Tom Wolfe: Poet laureate of humiliation
"Everybody . . . all of them . . . it's back to blood! Religion is dying . . . but everybody still has to believe in something . . . So my people, that leaves only our blood, the bloodlines that course through our very bodies, to unite us."
So ends the prologue of Back to Blood, Tom Wolfe's latest novel, his deconstruction of Miami. Like any good showman, Tom Wolfe includes his greatest hits in his new tour. Many of the Wolfe favourites are to be found: social gatherings, status anxiety, the feebleness of contemporary art, political posturing, the pimp roll, loamy loins and, of course, racial tension, because it's not how blood unites us but divides us that concerns Wolfe.
I met Wolfe long enough to shake his hand in Miami in 2004, when he was already sniffing around the city, enticed by its status as one of the fastest growing places in the US and its claim to have more immigrants than any other American city.
Very few novelists offer the sort of news service and forecasting that Wolfe provides. Literary novelists as a group like to look back. Wolfe isn't even that interested in the present; he's on the frontline because he's hoping to catch the future before it has happened.
For a man whose early work included The Kandy-Kolored Tangerine-Flake Streamline Baby and Radical Chic & Mau-Mauing the Flak Catchers, the titles have become more prosaic and compact, yet Wolfe remains the anti-Hemingway: for him more is always more.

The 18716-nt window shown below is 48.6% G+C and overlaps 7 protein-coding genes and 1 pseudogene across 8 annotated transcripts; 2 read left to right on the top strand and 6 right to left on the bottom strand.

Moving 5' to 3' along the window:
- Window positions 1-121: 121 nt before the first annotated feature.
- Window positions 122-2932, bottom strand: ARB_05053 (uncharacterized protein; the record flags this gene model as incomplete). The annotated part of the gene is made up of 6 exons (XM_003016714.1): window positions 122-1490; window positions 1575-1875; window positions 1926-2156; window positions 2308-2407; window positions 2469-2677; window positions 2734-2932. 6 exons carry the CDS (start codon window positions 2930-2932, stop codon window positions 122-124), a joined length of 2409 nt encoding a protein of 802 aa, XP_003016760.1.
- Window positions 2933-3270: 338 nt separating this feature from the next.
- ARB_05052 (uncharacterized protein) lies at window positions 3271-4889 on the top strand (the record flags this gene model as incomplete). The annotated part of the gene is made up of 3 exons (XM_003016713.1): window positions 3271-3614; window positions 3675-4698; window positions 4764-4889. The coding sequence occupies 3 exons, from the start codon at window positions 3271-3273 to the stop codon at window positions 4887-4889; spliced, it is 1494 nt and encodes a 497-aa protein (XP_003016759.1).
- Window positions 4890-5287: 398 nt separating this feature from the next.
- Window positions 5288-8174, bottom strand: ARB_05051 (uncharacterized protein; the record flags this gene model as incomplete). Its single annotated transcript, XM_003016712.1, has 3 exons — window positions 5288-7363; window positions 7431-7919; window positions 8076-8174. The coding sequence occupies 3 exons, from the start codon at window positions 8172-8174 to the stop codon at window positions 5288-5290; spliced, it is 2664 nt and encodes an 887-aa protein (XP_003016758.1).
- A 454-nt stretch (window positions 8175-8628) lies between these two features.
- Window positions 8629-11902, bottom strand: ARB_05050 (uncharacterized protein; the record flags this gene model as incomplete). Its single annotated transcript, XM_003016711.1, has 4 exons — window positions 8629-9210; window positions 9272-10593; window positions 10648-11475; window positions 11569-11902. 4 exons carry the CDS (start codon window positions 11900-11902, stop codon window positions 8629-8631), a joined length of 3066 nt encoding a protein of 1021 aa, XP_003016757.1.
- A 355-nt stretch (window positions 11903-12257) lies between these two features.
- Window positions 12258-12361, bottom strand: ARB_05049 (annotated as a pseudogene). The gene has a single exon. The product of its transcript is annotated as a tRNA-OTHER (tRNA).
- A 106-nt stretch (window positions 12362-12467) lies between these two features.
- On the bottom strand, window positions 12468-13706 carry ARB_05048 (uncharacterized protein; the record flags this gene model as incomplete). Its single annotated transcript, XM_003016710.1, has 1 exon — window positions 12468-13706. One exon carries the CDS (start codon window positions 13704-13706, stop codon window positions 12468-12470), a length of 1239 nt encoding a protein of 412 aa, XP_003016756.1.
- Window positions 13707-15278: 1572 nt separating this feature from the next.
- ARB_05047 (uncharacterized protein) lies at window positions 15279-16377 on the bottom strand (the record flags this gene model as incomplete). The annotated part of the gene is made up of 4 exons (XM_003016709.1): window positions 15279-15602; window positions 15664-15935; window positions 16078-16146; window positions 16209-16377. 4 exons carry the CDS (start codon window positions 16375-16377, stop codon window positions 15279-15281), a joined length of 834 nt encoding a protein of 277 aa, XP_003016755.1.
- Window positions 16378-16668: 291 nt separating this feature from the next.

Part of the fun in diving into this 700-page novel is trying to spot the main players and the big thrust, because Wolfe can very often lavish immense energy and detail on minor characters or incidents. Who will be the plot-bearer, the heavy hitter? Will it be Nestor Camacho, aspiring cop, a second-generation Cuban who can't speak Spanish? Will it be Haitian academic Lantier, who loathes teaching Creole? Or celebrity shrink Norman Lewis, who treats porn addicts? The Yale-educated reporter John Smith? Or his boss Ed Topping IV, the editor of the Miami Herald?
The subtext in Wolfe isn't buried very deep. The prologue opens with Topping on his way to a hip eatery (a typical destination for a Wolfe character) called Balzac. There is no restaurant in Miami called Balzac, but Wolfe is waving his mission statement. Like Balzac he loves his décor, like Balzac he loves art, like Balzac he wants to engulf the whole of society, and Wolfe's characters, like Balzac's, are principally worried about making it, about getting farther up the greasy pole. Although Wolfe's characters have one distinguishing feature, they are preoccupied with appearance, they have a terror of loss of face as much as loss of income. Wolfe is the poet laureate of humiliation.
Back to Blood has an odd mixture of reality and name-changing. I'm amazed the lawyers, considering the fondness for litigation in the US, allowed Wolfe to have so much fun with the Miami Herald and its Spanish-language counterpart El Nuevo Herald, but at a celebrity bash we get Leon Decapito instead of Leonardo DiCaprio (although Leon behaves impeccably).